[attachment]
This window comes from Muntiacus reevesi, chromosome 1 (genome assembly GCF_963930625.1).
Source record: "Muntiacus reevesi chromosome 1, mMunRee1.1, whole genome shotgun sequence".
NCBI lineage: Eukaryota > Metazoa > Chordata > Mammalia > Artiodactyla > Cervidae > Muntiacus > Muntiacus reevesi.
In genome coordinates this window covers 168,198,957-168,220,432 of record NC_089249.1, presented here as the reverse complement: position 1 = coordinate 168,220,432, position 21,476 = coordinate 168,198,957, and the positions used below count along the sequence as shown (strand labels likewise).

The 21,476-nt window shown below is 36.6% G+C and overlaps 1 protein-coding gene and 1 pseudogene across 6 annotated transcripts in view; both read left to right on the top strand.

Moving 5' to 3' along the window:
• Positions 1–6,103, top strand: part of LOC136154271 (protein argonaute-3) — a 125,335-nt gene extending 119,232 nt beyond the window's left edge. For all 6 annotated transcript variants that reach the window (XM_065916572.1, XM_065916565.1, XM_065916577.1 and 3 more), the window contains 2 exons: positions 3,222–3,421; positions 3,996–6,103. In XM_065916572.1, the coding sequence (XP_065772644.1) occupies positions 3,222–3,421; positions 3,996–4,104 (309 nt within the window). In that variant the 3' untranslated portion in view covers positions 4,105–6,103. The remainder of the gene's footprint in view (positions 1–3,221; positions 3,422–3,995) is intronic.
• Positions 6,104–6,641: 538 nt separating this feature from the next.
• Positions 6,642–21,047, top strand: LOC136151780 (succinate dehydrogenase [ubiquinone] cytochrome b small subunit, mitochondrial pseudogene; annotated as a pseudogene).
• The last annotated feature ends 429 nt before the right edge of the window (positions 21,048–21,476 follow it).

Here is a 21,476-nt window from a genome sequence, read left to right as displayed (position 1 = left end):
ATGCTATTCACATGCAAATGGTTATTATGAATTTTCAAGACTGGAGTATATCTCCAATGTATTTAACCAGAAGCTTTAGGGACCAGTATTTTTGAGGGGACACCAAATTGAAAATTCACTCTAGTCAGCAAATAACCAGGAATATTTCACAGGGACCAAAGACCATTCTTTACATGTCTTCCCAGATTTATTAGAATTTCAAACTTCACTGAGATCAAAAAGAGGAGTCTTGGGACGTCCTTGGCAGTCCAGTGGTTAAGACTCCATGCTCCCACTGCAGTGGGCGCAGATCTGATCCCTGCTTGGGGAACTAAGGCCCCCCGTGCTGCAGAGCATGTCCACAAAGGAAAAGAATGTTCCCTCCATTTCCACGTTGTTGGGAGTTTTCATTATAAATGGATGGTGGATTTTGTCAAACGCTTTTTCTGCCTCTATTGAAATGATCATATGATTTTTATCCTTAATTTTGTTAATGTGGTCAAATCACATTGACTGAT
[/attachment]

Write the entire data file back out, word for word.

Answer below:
This window comes from Muntiacus reevesi, chromosome 1 (genome assembly GCF_963930625.1).
Source record: "Muntiacus reevesi chromosome 1, mMunRee1.1, whole genome shotgun sequence".
NCBI lineage: Eukaryota > Metazoa > Chordata > Mammalia > Artiodactyla > Cervidae > Muntiacus > Muntiacus reevesi.
In genome coordinates this window covers 168,198,957-168,220,432 of record NC_089249.1, presented here as the reverse complement: position 1 = coordinate 168,220,432, position 21,476 = coordinate 168,198,957, and the positions used below count along the sequence as shown (strand labels likewise).

The 21,476-nt window shown below is 36.6% G+C and overlaps 1 protein-coding gene and 1 pseudogene across 6 annotated transcripts in view; both read left to right on the top strand.

Moving 5' to 3' along the window:
• Positions 1–6,103, top strand: part of LOC136154271 (protein argonaute-3) — a 125,335-nt gene extending 119,232 nt beyond the window's left edge. For all 6 annotated transcript variants that reach the window (XM_065916572.1, XM_065916565.1, XM_065916577.1 and 3 more), the window contains 2 exons: positions 3,222–3,421; positions 3,996–6,103. In XM_065916572.1, the coding sequence (XP_065772644.1) occupies positions 3,222–3,421; positions 3,996–4,104 (309 nt within the window). In that variant the 3' untranslated portion in view covers positions 4,105–6,103. The remainder of the gene's footprint in view (positions 1–3,221; positions 3,422–3,995) is intronic.
• Positions 6,104–6,641: 538 nt separating this feature from the next.
• Positions 6,642–21,047, top strand: LOC136151780 (succinate dehydrogenase [ubiquinone] cytochrome b small subunit, mitochondrial pseudogene; annotated as a pseudogene).
• The last annotated feature ends 429 nt before the right edge of the window (positions 21,048–21,476 follow it).

Here is a 21,476-nt window from a genome sequence, read left to right as displayed (position 1 = left end):
ATGCTATTCACATGCAAATGGTTATTATGAATTTTCAAGACTGGAGTATATCTCCAATGTATTTAACCAGAAGCTTTAGGGACCAGTATTTTTGAGGGGACACCAAATTGAAAATTCACTCTAGTCAGCAAATAACCAGGAATATTTCACAGGGACCAAAGACCATTCTTTACATGTCTTCCCAGATTTATTAGAATTTCAAACTTCACTGAGATCAAAAAGAGGAGTCTTGGGACGTCCTTGGCAGTCCAGTGGTTAAGACTCCATGCTCCCACTGCAGTGGGCGCAGATCTGATCCCTGCTTGGGGAACTAAGGCCCCCCGTGCTGCAGAGCATGTCCACAAAGGAAAAGAATGTTCCCTCCATTTCCACGTTGTTGGGAGTTTTCATTATAAATGGATGGTGGATTTTGTCAAACGCTTTTTCTGCCTCTATTGAAATGATCATATGATTTTTATCCTTAATTTTGTTAATGTGGTCAAATCACATTGACTGAT